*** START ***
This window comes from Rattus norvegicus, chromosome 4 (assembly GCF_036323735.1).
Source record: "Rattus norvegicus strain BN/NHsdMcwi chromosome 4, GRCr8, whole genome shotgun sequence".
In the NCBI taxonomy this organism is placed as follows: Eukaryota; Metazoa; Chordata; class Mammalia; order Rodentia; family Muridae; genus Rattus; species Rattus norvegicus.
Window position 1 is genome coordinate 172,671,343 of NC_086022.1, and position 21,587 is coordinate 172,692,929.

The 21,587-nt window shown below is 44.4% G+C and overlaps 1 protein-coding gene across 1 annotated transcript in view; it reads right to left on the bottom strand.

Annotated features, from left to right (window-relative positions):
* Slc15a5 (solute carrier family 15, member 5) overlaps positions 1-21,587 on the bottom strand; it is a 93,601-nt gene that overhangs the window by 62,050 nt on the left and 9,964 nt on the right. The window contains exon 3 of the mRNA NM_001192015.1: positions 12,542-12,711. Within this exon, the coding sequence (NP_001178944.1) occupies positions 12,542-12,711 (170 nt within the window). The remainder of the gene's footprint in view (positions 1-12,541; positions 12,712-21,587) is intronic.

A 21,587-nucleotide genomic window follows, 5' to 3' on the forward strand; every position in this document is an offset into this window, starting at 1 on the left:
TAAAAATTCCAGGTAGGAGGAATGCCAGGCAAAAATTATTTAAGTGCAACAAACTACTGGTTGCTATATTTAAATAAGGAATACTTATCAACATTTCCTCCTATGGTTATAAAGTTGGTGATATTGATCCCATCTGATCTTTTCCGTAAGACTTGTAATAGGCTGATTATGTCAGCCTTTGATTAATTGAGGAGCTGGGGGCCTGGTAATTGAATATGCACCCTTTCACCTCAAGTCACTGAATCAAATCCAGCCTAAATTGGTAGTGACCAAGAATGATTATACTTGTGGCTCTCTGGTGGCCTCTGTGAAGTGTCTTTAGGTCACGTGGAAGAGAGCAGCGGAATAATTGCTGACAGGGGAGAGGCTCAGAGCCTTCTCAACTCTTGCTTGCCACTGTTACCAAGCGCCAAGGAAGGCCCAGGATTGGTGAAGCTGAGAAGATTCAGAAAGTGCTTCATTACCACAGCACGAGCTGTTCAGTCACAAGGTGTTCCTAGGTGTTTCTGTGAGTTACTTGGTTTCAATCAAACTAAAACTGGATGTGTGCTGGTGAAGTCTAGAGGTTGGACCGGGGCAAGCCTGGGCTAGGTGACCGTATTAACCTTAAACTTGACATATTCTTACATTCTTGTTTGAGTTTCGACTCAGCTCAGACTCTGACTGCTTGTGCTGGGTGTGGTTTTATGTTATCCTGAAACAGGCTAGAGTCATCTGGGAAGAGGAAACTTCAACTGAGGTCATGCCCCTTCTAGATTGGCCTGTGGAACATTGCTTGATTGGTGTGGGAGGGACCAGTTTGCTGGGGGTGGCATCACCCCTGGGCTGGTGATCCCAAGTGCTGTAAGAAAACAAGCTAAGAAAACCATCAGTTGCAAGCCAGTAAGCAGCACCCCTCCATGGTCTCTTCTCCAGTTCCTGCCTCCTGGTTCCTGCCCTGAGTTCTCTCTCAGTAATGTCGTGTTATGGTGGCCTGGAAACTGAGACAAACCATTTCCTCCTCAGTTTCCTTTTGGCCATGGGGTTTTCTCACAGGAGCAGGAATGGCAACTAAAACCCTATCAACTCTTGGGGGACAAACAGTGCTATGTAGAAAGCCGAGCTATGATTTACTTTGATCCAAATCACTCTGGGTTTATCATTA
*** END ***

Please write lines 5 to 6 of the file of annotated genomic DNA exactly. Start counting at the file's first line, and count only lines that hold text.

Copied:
The 21,587-nt window shown below is 44.4% G+C and overlaps 1 protein-coding gene across 1 annotated transcript in view; it reads right to left on the bottom strand.

Annotated features, from left to right (window-relative positions):